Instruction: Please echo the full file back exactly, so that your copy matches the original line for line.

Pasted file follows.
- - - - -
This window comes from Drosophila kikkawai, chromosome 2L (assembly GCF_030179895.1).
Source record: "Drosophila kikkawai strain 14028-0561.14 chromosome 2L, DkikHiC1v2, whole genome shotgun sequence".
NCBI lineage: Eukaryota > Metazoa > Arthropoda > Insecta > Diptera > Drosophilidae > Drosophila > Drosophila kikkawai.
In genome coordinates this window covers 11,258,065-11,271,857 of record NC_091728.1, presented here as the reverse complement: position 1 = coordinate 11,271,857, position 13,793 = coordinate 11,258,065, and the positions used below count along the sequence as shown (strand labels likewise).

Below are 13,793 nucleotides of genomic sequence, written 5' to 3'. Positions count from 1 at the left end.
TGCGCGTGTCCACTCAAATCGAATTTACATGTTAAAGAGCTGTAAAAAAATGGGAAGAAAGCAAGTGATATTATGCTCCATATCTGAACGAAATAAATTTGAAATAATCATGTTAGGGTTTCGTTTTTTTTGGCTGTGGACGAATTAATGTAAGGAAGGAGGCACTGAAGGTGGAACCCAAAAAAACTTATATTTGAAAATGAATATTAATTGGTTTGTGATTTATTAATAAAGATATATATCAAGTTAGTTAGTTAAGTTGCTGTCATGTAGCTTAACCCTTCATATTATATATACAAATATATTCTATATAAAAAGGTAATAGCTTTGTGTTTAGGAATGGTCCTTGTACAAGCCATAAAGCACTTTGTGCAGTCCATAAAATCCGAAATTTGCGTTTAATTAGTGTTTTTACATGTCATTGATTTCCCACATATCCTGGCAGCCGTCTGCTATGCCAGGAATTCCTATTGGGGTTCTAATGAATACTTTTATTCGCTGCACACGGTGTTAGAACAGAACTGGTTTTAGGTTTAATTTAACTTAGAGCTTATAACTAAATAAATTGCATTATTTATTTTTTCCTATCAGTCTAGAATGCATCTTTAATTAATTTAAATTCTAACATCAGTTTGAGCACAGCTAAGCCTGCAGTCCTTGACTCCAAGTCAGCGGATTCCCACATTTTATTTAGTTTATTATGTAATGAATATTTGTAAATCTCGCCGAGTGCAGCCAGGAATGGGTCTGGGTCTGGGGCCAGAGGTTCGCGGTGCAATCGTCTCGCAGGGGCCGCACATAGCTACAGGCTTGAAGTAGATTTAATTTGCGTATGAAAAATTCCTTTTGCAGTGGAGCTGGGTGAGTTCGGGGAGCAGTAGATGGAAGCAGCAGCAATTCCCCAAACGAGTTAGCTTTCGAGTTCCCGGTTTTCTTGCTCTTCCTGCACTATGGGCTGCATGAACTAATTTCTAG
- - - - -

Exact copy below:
This window comes from Drosophila kikkawai, chromosome 2L (assembly GCF_030179895.1).
Source record: "Drosophila kikkawai strain 14028-0561.14 chromosome 2L, DkikHiC1v2, whole genome shotgun sequence".
NCBI lineage: Eukaryota > Metazoa > Arthropoda > Insecta > Diptera > Drosophilidae > Drosophila > Drosophila kikkawai.
In genome coordinates this window covers 11,258,065-11,271,857 of record NC_091728.1, presented here as the reverse complement: position 1 = coordinate 11,271,857, position 13,793 = coordinate 11,258,065, and the positions used below count along the sequence as shown (strand labels likewise).

Below are 13,793 nucleotides of genomic sequence, written 5' to 3'. Positions count from 1 at the left end.
TGCGCGTGTCCACTCAAATCGAATTTACATGTTAAAGAGCTGTAAAAAAATGGGAAGAAAGCAAGTGATATTATGCTCCATATCTGAACGAAATAAATTTGAAATAATCATGTTAGGGTTTCGTTTTTTTTGGCTGTGGACGAATTAATGTAAGGAAGGAGGCACTGAAGGTGGAACCCAAAAAAACTTATATTTGAAAATGAATATTAATTGGTTTGTGATTTATTAATAAAGATATATATCAAGTTAGTTAGTTAAGTTGCTGTCATGTAGCTTAACCCTTCATATTATATATACAAATATATTCTATATAAAAAGGTAATAGCTTTGTGTTTAGGAATGGTCCTTGTACAAGCCATAAAGCACTTTGTGCAGTCCATAAAATCCGAAATTTGCGTTTAATTAGTGTTTTTACATGTCATTGATTTCCCACATATCCTGGCAGCCGTCTGCTATGCCAGGAATTCCTATTGGGGTTCTAATGAATACTTTTATTCGCTGCACACGGTGTTAGAACAGAACTGGTTTTAGGTTTAATTTAACTTAGAGCTTATAACTAAATAAATTGCATTATTTATTTTTTCCTATCAGTCTAGAATGCATCTTTAATTAATTTAAATTCTAACATCAGTTTGAGCACAGCTAAGCCTGCAGTCCTTGACTCCAAGTCAGCGGATTCCCACATTTTATTTAGTTTATTATGTAATGAATATTTGTAAATCTCGCCGAGTGCAGCCAGGAATGGGTCTGGGTCTGGGGCCAGAGGTTCGCGGTGCAATCGTCTCGCAGGGGCCGCACATAGCTACAGGCTTGAAGTAGATTTAATTTGCGTATGAAAAATTCCTTTTGCAGTGGAGCTGGGTGAGTTCGGGGAGCAGTAGATGGAAGCAGCAGCAATTCCCCAAACGAGTTAGCTTTCGAGTTCCCGGTTTTCTTGCTCTTCCTGCACTATGGGCTGCATGAACTAATTTCTAG